History of the UK Charts – Specialist Charts

These days, there are no shortage of official UK charts. As long as you aren’t trying to do anything too obscure or mainstream, and you can fit your work into a particular bucket, there is probably a specialist, or genre-specific chart for you – from R&B to rock, classical, dance, and even Americana.

Soul, Northern Soul, R&B, and Urban Music

For all the obscure modern genre-specific charts that we’ll meet later in this post, the concept is, surprisingly, nothing new – they were already well established as far back as the 1970s. It fell to our old friend Record Mirror, which had been publishing a singles chart since 1955, and had adopted the new official chart on its launch in 1969.

This is not a well documented history, but its first specialist chart seems to have been the Body ‘n’ Soul Record Mirror Chart, which looks as though it was an occasional guest chart compiled with help from another magazine. More established at this time was a chart dedicated to Northern Soul music, named after the legendary Wigan Casino All-Nighter which ran from 1973 to 1981. The Wigan Casino All-Nighter Top 20 was a regularly published piece in mid-1975, which we can only assume was an opinion-based chart, was supplemented by the UK Soul Chart from September 1975.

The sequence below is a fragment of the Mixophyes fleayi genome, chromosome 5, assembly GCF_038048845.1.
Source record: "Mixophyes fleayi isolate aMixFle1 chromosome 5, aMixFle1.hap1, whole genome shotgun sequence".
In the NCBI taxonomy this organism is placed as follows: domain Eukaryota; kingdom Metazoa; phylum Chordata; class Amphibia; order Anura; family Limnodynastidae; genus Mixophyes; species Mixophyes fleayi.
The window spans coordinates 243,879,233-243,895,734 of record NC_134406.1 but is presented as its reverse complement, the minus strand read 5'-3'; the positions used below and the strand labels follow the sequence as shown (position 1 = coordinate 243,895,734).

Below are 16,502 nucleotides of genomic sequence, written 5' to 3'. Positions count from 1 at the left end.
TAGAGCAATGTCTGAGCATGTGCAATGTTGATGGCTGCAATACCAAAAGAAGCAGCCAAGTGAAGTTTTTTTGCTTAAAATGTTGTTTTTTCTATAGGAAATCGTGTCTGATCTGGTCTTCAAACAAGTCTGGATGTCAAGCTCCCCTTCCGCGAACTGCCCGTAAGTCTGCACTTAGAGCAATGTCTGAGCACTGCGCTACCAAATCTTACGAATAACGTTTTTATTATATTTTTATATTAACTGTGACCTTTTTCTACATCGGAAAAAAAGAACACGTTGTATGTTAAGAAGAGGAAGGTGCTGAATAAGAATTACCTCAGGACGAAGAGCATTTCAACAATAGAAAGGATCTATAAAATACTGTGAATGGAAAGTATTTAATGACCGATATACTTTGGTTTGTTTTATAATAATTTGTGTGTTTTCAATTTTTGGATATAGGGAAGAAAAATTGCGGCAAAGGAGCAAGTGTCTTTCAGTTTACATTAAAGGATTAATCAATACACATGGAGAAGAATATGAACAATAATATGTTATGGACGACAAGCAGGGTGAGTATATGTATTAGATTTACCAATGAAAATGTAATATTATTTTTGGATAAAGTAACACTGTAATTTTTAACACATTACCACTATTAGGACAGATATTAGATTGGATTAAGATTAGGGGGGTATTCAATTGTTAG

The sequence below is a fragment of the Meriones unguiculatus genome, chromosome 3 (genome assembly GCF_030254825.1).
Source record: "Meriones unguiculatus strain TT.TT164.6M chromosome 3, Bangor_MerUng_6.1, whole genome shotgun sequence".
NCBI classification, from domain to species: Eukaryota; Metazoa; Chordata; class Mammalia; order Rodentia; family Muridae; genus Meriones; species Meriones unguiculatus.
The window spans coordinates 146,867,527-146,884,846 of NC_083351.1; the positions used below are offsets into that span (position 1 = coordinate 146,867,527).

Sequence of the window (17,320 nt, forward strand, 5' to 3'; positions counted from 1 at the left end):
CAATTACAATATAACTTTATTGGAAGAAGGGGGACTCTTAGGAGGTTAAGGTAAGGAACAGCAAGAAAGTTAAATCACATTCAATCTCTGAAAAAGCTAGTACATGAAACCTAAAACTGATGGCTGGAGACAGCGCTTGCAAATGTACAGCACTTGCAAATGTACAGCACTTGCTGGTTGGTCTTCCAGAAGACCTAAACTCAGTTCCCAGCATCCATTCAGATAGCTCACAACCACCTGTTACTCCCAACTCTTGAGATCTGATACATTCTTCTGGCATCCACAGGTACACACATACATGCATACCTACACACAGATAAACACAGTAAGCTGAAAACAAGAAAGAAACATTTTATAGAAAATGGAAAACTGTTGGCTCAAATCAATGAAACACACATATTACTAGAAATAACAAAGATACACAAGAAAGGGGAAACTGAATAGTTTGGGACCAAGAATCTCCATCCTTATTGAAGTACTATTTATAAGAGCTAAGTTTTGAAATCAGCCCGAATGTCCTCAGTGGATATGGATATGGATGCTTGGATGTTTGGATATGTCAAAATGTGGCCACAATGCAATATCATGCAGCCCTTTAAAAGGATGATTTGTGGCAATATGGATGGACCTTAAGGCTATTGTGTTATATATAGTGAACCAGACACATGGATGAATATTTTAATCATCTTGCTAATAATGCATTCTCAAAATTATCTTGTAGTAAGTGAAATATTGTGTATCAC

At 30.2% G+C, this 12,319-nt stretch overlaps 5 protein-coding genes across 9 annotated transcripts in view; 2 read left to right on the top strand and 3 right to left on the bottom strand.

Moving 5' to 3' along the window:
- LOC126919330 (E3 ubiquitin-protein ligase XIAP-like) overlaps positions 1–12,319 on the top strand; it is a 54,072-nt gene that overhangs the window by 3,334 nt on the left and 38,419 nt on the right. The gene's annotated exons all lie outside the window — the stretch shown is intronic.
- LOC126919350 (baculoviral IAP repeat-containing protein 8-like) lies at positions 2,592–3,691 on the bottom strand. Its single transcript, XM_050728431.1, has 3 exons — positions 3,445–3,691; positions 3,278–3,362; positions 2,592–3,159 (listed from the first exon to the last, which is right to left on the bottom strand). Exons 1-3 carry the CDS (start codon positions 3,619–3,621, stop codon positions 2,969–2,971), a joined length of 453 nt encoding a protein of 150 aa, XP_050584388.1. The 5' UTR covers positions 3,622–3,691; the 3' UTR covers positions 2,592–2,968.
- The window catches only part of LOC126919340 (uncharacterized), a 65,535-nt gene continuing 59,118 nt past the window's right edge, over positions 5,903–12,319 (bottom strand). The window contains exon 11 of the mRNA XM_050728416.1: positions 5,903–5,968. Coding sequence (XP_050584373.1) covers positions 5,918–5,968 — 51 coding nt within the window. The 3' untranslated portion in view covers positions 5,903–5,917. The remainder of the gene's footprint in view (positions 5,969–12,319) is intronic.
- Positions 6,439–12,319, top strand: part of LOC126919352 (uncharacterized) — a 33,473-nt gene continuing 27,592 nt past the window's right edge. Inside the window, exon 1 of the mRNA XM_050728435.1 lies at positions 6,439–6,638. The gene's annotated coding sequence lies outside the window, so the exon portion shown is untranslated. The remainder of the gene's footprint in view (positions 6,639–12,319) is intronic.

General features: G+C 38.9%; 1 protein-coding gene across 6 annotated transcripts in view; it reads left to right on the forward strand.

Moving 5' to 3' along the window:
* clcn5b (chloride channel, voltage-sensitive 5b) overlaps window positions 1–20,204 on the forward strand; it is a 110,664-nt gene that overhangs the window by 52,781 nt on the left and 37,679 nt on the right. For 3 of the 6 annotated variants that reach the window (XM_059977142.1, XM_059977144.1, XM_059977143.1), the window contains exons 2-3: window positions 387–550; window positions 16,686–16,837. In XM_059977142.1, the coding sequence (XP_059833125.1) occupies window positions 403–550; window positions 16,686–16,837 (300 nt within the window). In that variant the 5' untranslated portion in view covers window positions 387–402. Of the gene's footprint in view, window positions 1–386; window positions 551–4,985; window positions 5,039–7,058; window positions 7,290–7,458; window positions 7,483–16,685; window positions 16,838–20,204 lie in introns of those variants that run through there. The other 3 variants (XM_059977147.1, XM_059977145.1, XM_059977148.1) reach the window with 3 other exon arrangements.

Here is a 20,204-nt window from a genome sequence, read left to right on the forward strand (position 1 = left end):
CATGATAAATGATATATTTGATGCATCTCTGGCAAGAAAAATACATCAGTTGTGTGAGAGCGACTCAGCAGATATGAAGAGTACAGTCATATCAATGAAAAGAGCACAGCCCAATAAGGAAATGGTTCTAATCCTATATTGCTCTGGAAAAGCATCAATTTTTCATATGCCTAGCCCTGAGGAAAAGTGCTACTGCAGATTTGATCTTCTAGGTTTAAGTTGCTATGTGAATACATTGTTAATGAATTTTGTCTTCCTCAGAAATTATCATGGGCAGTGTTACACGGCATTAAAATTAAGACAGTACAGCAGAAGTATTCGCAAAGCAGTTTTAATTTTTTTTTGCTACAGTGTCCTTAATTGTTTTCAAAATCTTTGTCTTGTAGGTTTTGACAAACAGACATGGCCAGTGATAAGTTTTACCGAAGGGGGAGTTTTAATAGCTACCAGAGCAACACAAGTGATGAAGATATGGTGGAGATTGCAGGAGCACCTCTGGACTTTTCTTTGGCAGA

The first official UK R&B Singles chart launched in October 1994, followed in 2003 by the R&B Albums chart. Related, but not quite the same, the UK’s Official Charts Company also started compiling the MTV Urban Chart in early 2011.

Disco, Dance, Hi-NRG, and… Futurism?

In June 1975, Record Mirror had launched what appears to be the UK’s first chart dedicated to disco music. Starting as a top 20, the UK Disco Chart gradually grow to become a top 90, and ran all the way through the 1980s until it was finally replaced by the Black Dance Top 100, which gave way the following year to The Club Chart, which continues to this day.